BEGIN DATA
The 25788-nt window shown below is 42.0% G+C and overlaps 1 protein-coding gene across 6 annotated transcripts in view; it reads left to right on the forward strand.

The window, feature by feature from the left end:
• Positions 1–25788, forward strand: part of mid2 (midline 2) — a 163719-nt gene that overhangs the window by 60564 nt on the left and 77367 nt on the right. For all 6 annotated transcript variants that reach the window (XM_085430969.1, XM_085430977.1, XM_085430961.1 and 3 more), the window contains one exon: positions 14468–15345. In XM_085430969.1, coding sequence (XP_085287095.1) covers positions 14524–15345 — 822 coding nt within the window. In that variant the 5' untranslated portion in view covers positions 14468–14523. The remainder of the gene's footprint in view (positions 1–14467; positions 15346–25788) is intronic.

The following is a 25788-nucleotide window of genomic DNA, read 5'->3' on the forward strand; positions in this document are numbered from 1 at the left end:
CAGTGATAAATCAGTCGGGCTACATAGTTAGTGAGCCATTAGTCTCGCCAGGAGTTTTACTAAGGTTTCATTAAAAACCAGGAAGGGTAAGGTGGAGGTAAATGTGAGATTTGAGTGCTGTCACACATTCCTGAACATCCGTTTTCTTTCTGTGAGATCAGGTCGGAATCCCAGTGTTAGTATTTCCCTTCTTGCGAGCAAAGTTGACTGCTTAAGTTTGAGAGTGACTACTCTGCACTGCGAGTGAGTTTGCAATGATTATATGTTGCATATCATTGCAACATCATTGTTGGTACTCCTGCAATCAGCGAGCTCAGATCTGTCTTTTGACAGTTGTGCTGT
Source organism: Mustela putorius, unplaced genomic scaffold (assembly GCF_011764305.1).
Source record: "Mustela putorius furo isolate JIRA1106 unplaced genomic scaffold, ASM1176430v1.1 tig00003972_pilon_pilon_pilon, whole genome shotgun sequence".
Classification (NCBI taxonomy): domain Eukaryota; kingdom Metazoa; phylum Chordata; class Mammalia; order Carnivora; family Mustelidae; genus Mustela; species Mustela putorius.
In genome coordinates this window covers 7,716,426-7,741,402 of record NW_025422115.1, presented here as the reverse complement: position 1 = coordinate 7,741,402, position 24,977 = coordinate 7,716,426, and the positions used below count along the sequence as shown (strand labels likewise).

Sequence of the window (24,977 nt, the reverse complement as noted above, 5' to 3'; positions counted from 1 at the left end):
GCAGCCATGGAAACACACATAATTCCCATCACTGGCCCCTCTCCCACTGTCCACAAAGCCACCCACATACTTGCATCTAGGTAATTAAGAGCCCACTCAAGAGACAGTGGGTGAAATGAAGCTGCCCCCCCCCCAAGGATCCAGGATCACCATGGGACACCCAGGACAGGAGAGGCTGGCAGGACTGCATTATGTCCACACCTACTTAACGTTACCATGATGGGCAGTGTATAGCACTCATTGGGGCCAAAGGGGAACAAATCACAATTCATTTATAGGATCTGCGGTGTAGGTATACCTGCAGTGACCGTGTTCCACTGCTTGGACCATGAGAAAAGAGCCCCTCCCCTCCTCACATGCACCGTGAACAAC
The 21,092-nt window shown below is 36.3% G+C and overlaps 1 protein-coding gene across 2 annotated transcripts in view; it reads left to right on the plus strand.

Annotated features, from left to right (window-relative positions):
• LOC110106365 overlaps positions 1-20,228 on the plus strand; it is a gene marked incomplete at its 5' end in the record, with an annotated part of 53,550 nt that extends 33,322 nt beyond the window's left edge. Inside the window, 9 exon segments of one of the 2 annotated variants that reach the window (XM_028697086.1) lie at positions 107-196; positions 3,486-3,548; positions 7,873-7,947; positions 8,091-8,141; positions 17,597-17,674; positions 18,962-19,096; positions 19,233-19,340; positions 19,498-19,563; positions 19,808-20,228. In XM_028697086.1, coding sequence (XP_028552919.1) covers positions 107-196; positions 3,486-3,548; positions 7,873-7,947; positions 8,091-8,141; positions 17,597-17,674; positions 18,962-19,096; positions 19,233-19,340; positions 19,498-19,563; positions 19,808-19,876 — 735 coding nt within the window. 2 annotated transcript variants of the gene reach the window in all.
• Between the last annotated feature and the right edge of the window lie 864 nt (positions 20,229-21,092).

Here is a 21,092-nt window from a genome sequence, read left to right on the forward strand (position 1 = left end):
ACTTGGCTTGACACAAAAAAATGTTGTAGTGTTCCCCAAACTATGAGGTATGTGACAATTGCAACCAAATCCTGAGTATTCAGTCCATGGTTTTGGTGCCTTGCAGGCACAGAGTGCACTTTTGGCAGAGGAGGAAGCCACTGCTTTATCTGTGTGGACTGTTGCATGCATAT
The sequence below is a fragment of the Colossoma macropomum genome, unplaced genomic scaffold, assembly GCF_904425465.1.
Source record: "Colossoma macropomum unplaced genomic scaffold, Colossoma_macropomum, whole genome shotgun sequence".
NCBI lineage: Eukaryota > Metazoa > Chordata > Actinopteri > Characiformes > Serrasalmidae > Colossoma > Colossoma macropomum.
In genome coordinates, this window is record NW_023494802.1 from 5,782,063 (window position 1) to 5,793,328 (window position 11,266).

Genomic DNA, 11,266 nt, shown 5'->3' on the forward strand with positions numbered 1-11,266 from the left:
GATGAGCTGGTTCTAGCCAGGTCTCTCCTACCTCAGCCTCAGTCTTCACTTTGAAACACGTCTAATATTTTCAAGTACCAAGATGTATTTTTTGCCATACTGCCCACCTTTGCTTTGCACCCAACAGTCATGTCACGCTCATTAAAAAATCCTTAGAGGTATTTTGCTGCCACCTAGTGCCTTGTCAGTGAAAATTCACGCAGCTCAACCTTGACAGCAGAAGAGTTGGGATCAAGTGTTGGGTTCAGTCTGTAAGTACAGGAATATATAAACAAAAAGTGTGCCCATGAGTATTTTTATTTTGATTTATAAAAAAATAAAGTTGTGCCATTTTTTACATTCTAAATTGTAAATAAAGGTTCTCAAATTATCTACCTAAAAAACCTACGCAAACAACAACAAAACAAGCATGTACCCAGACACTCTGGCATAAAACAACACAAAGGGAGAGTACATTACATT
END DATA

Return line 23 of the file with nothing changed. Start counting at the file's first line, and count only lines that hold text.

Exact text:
GATGAGCTGGTTCTAGCCAGGTCTCTCCTACCTCAGCCTCAGTCTTCACTTTGAAACACGTCTAATATTTTCAAGTACCAAGATGTATTTTTTGCCATACTGCCCACCTTTGCTTTGCACCCAACAGTCATGTCACGCTCATTAAAAAATCCTTAGAGGTATTTTGCTGCCACCTAGTGCCTTGTCAGTGAAAATTCACGCAGCTCAACCTTGACAGCAGAAGAGTTGGGATCAAGTGTTGGGTTCAGTCTGTAAGTACAGGAATATATAAACAAAAAGTGTGCCCATGAGTATTTTTATTTTGATTTATAAAAAAATAAAGTTGTGCCATTTTTTACATTCTAAATTGTAAATAAAGGTTCTCAAATTATCTACCTAAAAAACCTACGCAAACAACAACAAAACAAGCATGTACCCAGACACTCTGGCATAAAACAACACAAAGGGAGAGTACATTACATT